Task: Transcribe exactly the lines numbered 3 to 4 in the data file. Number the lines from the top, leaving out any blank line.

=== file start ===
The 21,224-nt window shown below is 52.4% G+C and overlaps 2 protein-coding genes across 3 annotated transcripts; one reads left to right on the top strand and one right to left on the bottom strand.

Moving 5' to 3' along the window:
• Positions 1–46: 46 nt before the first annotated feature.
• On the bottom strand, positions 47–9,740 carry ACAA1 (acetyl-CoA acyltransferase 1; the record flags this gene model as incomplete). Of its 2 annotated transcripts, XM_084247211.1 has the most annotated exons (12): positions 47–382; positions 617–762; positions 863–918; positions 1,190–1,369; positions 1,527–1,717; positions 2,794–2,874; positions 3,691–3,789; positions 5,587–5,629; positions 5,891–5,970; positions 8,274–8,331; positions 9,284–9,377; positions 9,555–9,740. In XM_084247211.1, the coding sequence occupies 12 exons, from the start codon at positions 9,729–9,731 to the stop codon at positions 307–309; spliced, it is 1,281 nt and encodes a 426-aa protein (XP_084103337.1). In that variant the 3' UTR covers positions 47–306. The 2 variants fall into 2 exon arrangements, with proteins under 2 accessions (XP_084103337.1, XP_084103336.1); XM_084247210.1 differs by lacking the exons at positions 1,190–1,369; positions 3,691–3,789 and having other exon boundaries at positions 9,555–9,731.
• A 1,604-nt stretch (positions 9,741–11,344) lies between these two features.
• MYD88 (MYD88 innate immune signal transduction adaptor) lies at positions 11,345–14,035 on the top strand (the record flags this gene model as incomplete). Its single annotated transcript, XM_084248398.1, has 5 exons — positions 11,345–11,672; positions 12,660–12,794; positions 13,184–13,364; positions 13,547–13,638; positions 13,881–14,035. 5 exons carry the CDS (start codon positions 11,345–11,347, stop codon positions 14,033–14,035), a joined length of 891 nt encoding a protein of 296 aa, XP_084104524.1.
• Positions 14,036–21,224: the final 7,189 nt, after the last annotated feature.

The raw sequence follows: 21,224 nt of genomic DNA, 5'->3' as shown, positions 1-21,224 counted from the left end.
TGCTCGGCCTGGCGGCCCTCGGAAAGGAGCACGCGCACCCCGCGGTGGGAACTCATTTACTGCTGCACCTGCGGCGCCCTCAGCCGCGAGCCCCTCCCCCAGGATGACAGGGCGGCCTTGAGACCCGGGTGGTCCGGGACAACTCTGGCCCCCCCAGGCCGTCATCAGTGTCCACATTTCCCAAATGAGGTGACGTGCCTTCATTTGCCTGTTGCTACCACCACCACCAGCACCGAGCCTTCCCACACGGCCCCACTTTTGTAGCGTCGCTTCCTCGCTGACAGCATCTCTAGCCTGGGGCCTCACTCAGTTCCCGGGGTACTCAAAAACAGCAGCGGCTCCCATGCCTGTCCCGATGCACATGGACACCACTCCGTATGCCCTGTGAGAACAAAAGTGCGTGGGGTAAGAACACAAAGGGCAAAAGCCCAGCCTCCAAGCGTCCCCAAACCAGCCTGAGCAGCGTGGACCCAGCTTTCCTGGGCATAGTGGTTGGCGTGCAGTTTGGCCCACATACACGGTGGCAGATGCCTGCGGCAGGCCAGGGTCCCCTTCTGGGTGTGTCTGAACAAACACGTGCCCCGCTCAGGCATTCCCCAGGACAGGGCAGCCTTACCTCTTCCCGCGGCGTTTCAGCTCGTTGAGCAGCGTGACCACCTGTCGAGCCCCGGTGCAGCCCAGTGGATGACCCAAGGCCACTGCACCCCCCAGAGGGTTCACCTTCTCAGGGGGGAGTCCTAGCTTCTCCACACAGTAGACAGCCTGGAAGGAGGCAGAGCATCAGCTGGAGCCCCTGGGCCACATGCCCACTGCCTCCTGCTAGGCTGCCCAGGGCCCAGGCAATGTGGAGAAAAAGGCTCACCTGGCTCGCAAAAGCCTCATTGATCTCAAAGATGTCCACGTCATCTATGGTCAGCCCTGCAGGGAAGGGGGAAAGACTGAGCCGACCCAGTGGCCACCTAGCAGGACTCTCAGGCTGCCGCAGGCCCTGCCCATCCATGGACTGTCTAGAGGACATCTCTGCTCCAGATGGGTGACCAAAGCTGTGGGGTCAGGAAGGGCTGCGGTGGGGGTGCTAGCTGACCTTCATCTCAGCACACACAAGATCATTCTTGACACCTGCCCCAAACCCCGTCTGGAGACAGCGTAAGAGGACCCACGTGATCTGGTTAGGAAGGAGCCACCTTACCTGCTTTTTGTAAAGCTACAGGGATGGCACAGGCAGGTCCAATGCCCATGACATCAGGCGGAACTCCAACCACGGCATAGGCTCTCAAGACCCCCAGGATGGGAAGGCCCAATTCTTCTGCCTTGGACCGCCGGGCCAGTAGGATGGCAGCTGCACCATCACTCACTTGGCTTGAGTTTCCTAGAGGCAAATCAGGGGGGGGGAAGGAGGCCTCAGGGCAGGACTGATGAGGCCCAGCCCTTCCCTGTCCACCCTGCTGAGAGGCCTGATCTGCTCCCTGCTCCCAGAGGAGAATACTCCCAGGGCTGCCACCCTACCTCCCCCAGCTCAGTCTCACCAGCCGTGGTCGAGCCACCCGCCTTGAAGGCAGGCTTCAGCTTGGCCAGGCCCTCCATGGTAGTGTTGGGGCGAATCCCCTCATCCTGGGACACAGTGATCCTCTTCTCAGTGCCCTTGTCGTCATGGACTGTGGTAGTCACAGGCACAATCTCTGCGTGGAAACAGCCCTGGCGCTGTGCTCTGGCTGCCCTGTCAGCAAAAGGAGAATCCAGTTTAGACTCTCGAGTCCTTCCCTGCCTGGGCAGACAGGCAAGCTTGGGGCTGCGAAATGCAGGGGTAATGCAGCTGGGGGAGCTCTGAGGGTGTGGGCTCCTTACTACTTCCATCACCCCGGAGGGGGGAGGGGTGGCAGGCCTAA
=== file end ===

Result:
• Positions 1–46: 46 nt before the first annotated feature.
• On the bottom strand, positions 47–9,740 carry ACAA1 (acetyl-CoA acyltransferase 1; the record flags this gene model as incomplete). Of its 2 annotated transcripts, XM_084247211.1 has the most annotated exons (12): positions 47–382; positions 617–762; positions 863–918; positions 1,190–1,369; positions 1,527–1,717; positions 2,794–2,874; positions 3,691–3,789; positions 5,587–5,629; positions 5,891–5,970; positions 8,274–8,331; positions 9,284–9,377; positions 9,555–9,740. In XM_084247211.1, the coding sequence occupies 12 exons, from the start codon at positions 9,729–9,731 to the stop codon at positions 307–309; spliced, it is 1,281 nt and encodes a 426-aa protein (XP_084103337.1). In that variant the 3' UTR covers positions 47–306. The 2 variants fall into 2 exon arrangements, with proteins under 2 accessions (XP_084103337.1, XP_084103336.1); XM_084247210.1 differs by lacking the exons at positions 1,190–1,369; positions 3,691–3,789 and having other exon boundaries at positions 9,555–9,731.